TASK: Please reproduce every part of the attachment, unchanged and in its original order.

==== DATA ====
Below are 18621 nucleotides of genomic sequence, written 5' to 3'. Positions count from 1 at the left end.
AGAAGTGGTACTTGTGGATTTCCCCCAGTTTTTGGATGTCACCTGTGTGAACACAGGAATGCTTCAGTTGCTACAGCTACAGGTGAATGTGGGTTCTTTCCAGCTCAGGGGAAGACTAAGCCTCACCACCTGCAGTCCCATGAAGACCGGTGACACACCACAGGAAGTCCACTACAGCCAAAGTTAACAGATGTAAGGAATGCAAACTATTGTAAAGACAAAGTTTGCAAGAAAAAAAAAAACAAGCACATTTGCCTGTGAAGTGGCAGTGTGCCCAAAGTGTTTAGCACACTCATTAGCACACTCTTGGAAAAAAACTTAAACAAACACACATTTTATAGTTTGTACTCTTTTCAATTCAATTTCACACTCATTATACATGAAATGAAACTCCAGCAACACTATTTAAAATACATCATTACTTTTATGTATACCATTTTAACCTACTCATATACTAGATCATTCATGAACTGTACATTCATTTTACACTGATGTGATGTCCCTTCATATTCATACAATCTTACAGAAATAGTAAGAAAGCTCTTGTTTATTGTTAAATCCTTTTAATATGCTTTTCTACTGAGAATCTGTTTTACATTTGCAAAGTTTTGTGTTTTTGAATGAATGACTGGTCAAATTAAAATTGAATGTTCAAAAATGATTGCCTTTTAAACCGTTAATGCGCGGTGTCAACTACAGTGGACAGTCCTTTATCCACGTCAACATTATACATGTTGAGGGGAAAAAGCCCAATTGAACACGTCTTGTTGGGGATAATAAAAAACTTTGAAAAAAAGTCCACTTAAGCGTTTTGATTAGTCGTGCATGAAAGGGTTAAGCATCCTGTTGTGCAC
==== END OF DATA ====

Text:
Below are 18621 nucleotides of genomic sequence, written 5' to 3'. Positions count from 1 at the left end.
AGAAGTGGTACTTGTGGATTTCCCCCAGTTTTTGGATGTCACCTGTGTGAACACAGGAATGCTTCAGTTGCTACAGCTACAGGTGAATGTGGGTTCTTTCCAGCTCAGGGGAAGACTAAGCCTCACCACCTGCAGTCCCATGAAGACCGGTGACACACCACAGGAAGTCCACTACAGCCAAAGTTAACAGATGTAAGGAATGCAAACTATTGTAAAGACAAAGTTTGCAAGAAAAAAAAAAACAAGCACATTTGCCTGTGAAGTGGCAGTGTGCCCAAAGTGTTTAGCACACTCATTAGCACACTCTTGGAAAAAAACTTAAACAAACACACATTTTATAGTTTGTACTCTTTTCAATTCAATTTCACACTCATTATACATGAAATGAAACTCCAGCAACACTATTTAAAATACATCATTACTTTTATGTATACCATTTTAACCTACTCATATACTAGATCATTCATGAACTGTACATTCATTTTACACTGATGTGATGTCCCTTCATATTCATACAATCTTACAGAAATAGTAAGAAAGCTCTTGTTTATTGTTAAATCCTTTTAATATGCTTTTCTACTGAGAATCTGTTTTACATTTGCAAAGTTTTGTGTTTTTGAATGAATGACTGGTCAAATTAAAATTGAATGTTCAAAAATGATTGCCTTTTAAACCGTTAATGCGCGGTGTCAACTACAGTGGACAGTCCTTTATCCACGTCAACATTATACATGTTGAGGGGAAAAAGCCCAATTGAACACGTCTTGTTGGGGATAATAAAAAACTTTGAAAAAAAGTCCACTTAAGCGTTTTGATTAGTCGTGCATGAAAGGGTTAAGCATCCTGTTGTGCAC